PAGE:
My name is Myk Browne. I am 17 years old, a high school senior in Napa, California and a resident of Vallejo, California.
As a gay high school student, I am subject to the inobjective criticism of not only my peers, but of society as well. I live in a world of great expectations. Being categorized as popular, intelligent, occasionally witty and, according to some, attractive, I have been raised within the barrorious confines of the arbitrary stereotypes proliferated by the blind, closed-mindedness of society. After 15 times around, having tired of conforming with the demands of my environment, I made the conscious decision to "break the mold": I came out. Having been aware of my sexual orientation for years prior, the outwardly spontaneous declaration of pride came as little more than an internal confirmation of my acceptance of my orientation.
Unfortunately, the same cannot be said for those on the receiving end of the "surprising news." My parents, being the last to hear, were silent-but-accepting (though my sexual preference has thence never been raised as a topic of conversation). A small number of my close friends were pleasantly apathetic upon hearing the news. The misfortune lies in the reaction of the greater population -- those people who did not know ME, if only for my orientation.
My sophomore year began with verbal abuse spewed carelessly past the blood-stained lips of my inhumane peers. This form of abuse, however, I quickly learned to ignore. But one thing led to another, and the verbal abuse soon turned to physical attacks. Shoves against lockers; pushes from behind; slaps in the face all became routine early my sophomore year. I reported the incidents to the Sophomore Dean on numerous occasion but, being at an obscenely overcrowded public high school, little action was possible and no action was taken.
The climactic beginning of a repetitious chain of events took place one day as I was walking home from school. A car passed me and, whereupon its passengers took view of me, shouts of "Fag!" and "Fucking queer!" painfully filled my ears. I ignored the shouts, eyes filling with tears, and walked on hoping that the assault would remain verbal. However, much to my horror, the car stopped just up ahead. All five of is male passengers approached me on foot, and began to shove me, yelling like animals, and spitting in my face. Suddenly I felt a sharp pain in my back, and I collapsed to the ground, realizing I had been kicked. I watched as the pavement rushed upwards to meet my face, and lay crying and bleeding as my attackers kicked and punched my crippling body in broad daylight, not three blocks from my house. The attack lasted only a few minutes, and the boys quickly returned to their car and sped up the hill, leaving me shattered in the gutter.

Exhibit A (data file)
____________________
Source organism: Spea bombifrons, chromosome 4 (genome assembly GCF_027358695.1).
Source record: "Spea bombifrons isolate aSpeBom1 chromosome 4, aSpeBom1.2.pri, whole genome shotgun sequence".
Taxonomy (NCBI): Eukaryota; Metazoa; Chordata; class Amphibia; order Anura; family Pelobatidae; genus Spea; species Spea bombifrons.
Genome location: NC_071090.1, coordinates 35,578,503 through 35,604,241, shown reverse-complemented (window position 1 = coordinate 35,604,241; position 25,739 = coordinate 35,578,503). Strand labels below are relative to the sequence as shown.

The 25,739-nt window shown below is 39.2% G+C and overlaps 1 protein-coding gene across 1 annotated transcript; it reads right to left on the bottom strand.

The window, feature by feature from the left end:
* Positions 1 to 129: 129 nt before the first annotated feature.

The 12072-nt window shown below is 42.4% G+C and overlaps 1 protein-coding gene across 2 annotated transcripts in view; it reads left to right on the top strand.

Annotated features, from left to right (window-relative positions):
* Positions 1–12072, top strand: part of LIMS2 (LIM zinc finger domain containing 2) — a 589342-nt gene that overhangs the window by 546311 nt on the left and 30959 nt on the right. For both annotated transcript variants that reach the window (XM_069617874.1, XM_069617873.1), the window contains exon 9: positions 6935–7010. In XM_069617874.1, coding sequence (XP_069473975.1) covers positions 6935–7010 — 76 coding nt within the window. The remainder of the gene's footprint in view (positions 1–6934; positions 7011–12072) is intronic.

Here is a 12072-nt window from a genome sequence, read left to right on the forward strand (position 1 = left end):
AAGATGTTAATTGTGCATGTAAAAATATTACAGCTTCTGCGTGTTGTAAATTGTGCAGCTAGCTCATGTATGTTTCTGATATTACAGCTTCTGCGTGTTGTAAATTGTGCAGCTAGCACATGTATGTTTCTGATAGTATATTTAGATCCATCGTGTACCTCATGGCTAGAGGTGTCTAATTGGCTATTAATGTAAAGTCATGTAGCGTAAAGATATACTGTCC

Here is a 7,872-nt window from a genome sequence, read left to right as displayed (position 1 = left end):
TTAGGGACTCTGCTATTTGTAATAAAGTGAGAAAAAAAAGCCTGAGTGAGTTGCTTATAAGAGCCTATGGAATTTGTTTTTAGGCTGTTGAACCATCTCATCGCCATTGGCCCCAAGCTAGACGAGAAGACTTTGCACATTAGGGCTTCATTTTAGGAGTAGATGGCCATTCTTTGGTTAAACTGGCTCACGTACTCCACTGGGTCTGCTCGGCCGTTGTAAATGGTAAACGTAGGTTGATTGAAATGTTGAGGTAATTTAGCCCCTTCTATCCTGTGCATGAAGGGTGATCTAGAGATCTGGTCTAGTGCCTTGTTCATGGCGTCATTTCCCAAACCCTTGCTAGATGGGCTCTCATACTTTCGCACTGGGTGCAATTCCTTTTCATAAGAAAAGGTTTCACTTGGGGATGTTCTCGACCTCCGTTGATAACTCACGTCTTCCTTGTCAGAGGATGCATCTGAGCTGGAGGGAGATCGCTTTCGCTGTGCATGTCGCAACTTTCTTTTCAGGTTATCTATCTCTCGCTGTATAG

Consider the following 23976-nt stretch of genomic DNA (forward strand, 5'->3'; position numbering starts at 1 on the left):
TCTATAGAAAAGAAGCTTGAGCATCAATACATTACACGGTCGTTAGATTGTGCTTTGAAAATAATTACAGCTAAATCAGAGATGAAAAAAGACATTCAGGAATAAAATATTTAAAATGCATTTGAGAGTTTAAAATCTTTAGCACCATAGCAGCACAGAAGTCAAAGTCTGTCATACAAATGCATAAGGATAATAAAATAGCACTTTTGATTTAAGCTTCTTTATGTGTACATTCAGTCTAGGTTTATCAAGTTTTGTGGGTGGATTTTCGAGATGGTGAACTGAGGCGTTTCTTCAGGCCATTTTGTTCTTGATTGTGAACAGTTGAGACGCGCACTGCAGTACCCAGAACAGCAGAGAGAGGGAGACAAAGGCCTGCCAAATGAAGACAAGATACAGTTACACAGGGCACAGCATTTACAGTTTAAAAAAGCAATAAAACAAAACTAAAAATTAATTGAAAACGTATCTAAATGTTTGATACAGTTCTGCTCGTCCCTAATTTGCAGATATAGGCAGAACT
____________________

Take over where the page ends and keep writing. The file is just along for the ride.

For the remainder of my sophomore year, assaults on either myself or my property were all too common. Verbally and physically I was abused on a daily basis at school. The windows of my house were shot out with pellet guns on two occasions. The windows in my car and both of my parents' cars were shattered. I received threatening phone calls too numerous to count. My friends were threatened. My family was threatened. My life was ruined.
As destructive as these events were, they were not the most damaging to me. This was: Rumors about me were spread around my town. Rumors of my having sexual encounters with young children. Rumors of my molesting boys my own age. Rumors that ruined my "reputation" in a town where I was once a role model. I was a coach for the local Little League. But after these rumors found their way to the ears of the Board of Directors, I received a call from the President. He told me that for my sake, and "for the sake of the League," it would be best if "someone like you did not work for the League." The season prior, I had been named Coach of the Year.
I am two years older now. As I prepare to close this chapter of my life, I stop to reflect on the past two years that have brought me to this emotional state. I am happy now. Happy because I was forced to endure more than my fair share. Happy because due to my refusing to surrender, I am able to now live open and honest without shame. Happy because I am stronger now. I am a complete person, because the two sides of me -- the popular, intelligent, occasionally witty and, according to some, attractive side and the cautious, reserved, fearful, gay side -- now live together, as one person.
I look forward to college. I look forward to new experience, and new people. I look forward to sharing my life's experience with someone new ö--maybe someone in need. I look forward to sharing my strength, and exploring my weaknesses. I understand more now than I did two years ago. I understand a little bit more about society, and a lot more about myself. And just as I do not live in my dark, quiet, uncomfortable closet anymore, I also do not live in fear anymore. I am not afraid to be myself. I am not intimidated by the insecurities of others, which are so often acted out in physical violence.
I am not sure why I started typing this letter. It has something to do with reading Adam Colton's interview, though, I am sure. I have never shared any of this with anyone, except my brother. My parents are not even fully aware of all that I have endured. Certainly none of the physical attacks. Those I have carefully covered up with painful deceit and time away from home. But somehow I feel that it is important for me to share this. Just as Adam came a long way after his experiences in high school, so have I transgressed a great deal. I think that, in this moment of inelloquency, I want to share with the queer youth that may read this that, while high school and adolescence may seem unbearable and emotionally destructive, please do not give up: through perseverance and dedication to yourself you can become whatever and whoever you want.